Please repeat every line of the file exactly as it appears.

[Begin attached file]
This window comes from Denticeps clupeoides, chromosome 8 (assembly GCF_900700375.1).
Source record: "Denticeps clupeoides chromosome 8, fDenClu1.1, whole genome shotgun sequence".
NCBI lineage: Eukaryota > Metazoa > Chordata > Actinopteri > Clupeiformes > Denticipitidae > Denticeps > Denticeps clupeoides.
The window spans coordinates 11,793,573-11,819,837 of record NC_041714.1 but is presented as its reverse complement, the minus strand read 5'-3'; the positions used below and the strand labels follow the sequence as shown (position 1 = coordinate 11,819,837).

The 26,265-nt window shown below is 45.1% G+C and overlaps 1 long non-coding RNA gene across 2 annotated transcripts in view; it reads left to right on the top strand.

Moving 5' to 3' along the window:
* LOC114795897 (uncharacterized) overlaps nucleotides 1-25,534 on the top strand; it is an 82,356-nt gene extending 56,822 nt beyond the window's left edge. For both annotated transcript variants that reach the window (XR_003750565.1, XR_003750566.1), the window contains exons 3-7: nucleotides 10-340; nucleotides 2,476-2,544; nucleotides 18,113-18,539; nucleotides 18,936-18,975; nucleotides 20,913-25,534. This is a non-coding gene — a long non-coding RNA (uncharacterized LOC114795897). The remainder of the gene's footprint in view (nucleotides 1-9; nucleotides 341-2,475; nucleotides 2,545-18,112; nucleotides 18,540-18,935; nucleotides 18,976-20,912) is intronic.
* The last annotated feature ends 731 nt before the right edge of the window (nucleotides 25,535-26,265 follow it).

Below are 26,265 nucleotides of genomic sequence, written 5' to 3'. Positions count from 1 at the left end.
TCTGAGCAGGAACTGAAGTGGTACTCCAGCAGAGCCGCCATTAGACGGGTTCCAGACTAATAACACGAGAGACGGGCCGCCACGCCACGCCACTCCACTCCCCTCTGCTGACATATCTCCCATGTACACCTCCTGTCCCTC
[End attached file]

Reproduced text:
This window comes from Denticeps clupeoides, chromosome 8 (assembly GCF_900700375.1).
Source record: "Denticeps clupeoides chromosome 8, fDenClu1.1, whole genome shotgun sequence".
NCBI lineage: Eukaryota > Metazoa > Chordata > Actinopteri > Clupeiformes > Denticipitidae > Denticeps > Denticeps clupeoides.
The window spans coordinates 11,793,573-11,819,837 of record NC_041714.1 but is presented as its reverse complement, the minus strand read 5'-3'; the positions used below and the strand labels follow the sequence as shown (position 1 = coordinate 11,819,837).

The 26,265-nt window shown below is 45.1% G+C and overlaps 1 long non-coding RNA gene across 2 annotated transcripts in view; it reads left to right on the top strand.

Moving 5' to 3' along the window:
* LOC114795897 (uncharacterized) overlaps nucleotides 1-25,534 on the top strand; it is an 82,356-nt gene extending 56,822 nt beyond the window's left edge. For both annotated transcript variants that reach the window (XR_003750565.1, XR_003750566.1), the window contains exons 3-7: nucleotides 10-340; nucleotides 2,476-2,544; nucleotides 18,113-18,539; nucleotides 18,936-18,975; nucleotides 20,913-25,534. This is a non-coding gene — a long non-coding RNA (uncharacterized LOC114795897). The remainder of the gene's footprint in view (nucleotides 1-9; nucleotides 341-2,475; nucleotides 2,545-18,112; nucleotides 18,540-18,935; nucleotides 18,976-20,912) is intronic.
* The last annotated feature ends 731 nt before the right edge of the window (nucleotides 25,535-26,265 follow it).

Below are 26,265 nucleotides of genomic sequence, written 5' to 3'. Positions count from 1 at the left end.
TCTGAGCAGGAACTGAAGTGGTACTCCAGCAGAGCCGCCATTAGACGGGTTCCAGACTAATAACACGAGAGACGGGCCGCCACGCCACGCCACTCCACTCCCCTCTGCTGACATATCTCCCATGTACACCTCCTGTCCCTC